TN to Be Hit: 25
Attack Rolls: 6k3 Bite, 6k3 Claws
Damage Rolls: 4k2 Claws
Knacks: Ambush 4, Climbing 4, Double Attack (Claw/Claw) 4, Eye Gouge 3, Footwork 4, Grapple 4, Leaping 3, Stealth 4
Description: Rakshasas are cunning shapeshifters native to the Crescent Empire, particularly the northern mountains, where the slave warrior Dur-Kan was one of their greatest generals (though he feigned ignorance at the prophecy of the lion raised by wolves, he believed it referred in some way to the rakshasa he served). In its natural form, a rakshasa is a bipedal humanoid with thick furred, scaled, or feathered skin, a wild mane of hair (if appropriate), and facial features reminiscent of a tiger, hawk, jackal, or some other predator. They do have opposable thumbs, but their hands are oppositely jointed, with palms curling away from the body.
Rakshasa society is bound by rigid castes; each rakshasa is born into a particular role in life and cannot advance. (Rakshasas with lupine features are considered the lowest caste of rakshasa society.) Rakshasas are divided into clans, with each clan led by a rajah (lord). The rajahs are protected by ruhks (knights) who serve as bodyguards, and served by vast armies of slaves and as many as a dozen wives. Their society is entirely male dominated; females (known as rakshasi) are fit only to be consorts, honored solely by their faithfulness and the intelligence and fighting ability of their children. All rajahs owe fealty to a single maha-rajah (duke), whose harem and army far outstrip the others in size and potency.
Special Abilities: A rakshasa who successfully hits an opponent with two claw strikes (either as the result of two separate strikes or a single Double Attack) is considered to have an opponent Grappled, and may attempt a Bite attack unless the opponent breaks free. A successful bite automatically inflicts a Dramatic Wound and breaks the Grapple.
Rakshasas are insufferably arrogant. Each considers itself superior to others of its species, and especially to mere humans. All rakshasas have the Arrogant Hubris, and cannot oppose the activation of this Hubris under any circumstances. Rakshasas are seldom bothered by adverse weather, and are considered to have both the Warm Climate Conditioning and Cold Climate Conditioning Advantages. Similarly, they seem to shrug off blows that would cripple lesser creatures. When a rakshasa suffers damage, the number of Flesh Wounds inflicted is halved, unless the damage comes from a dracheneisen, sidhe, or similarly “magical” weapon. However, rakshasas are particularly vulnerable to Djinn Weapons or weapons crafted from ivory. Flesh Wounds inflicted by either of these types of weapons are doubled, rather than halved.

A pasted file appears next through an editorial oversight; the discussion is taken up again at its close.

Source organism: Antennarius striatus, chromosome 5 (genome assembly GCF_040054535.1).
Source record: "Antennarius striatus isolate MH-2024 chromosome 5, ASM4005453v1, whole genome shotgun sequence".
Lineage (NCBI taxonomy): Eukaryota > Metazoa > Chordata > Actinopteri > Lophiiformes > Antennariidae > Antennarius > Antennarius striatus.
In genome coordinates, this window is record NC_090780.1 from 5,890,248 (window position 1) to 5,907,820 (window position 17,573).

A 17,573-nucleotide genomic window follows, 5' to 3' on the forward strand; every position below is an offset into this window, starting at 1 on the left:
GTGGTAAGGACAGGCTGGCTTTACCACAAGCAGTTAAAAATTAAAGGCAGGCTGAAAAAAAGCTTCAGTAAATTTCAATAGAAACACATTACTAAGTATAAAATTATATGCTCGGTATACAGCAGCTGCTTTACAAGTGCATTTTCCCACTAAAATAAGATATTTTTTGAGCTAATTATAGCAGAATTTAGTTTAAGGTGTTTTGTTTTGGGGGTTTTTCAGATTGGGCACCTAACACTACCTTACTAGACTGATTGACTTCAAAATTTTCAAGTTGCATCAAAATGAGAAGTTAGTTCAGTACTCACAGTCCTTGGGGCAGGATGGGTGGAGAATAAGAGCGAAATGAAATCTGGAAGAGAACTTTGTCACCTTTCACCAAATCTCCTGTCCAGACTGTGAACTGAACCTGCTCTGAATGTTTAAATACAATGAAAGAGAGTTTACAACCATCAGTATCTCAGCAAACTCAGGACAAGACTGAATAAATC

A rakshasa’s most potent ability allows it to “steal the soul” of any unconscious creature it encounters (whether that creature is sleeping, drugged, or Knocked Out due to injury). By standing over a victim and spending one full Round (or three consecutive Actions, spread across two Rounds) doing nothing but inhaling deeply, the rakshasa can draw in the breath from the victim’s lungs. Thereafter, the rakshasa has access to all the victim’s memories, Skills, and Knacks, and can take the shape of that individual at will, though it retains its own Traits and Hubris. While the rakshasa is in possession of a victim’s soul, the victim remains unconscious; once he is sufficiently rested or healed, he may make a contested Resolve roll with the rakshasa to draw his soul back, waking instantly and forcing the rakshasa back into its own form (a rakshasa anticipating the need for a lengthy deception will keep a victim drugged and unable to attempt such a roll). If the victim fails this roll, he may attempt another every twenty-four hours.
If the rakshasa loses this roll, or if it wishes to voluntarily release a soul it has stolen, it must spend one full Round (three Actions) coughing violently, expelling the victim’s soul as a cloud of white mist which will rapidly return to its body, allowing it to awaken. During this Round, the rakshasa is unable to attack (though it may Actively Defend itself), and its TN to be hit drops to 5. A rakshasa can only steal one soul at a time; it must release one it has already stolen before absorbing another.
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I love the added pictures!
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Aww, thank you! I thought they added a little something, too.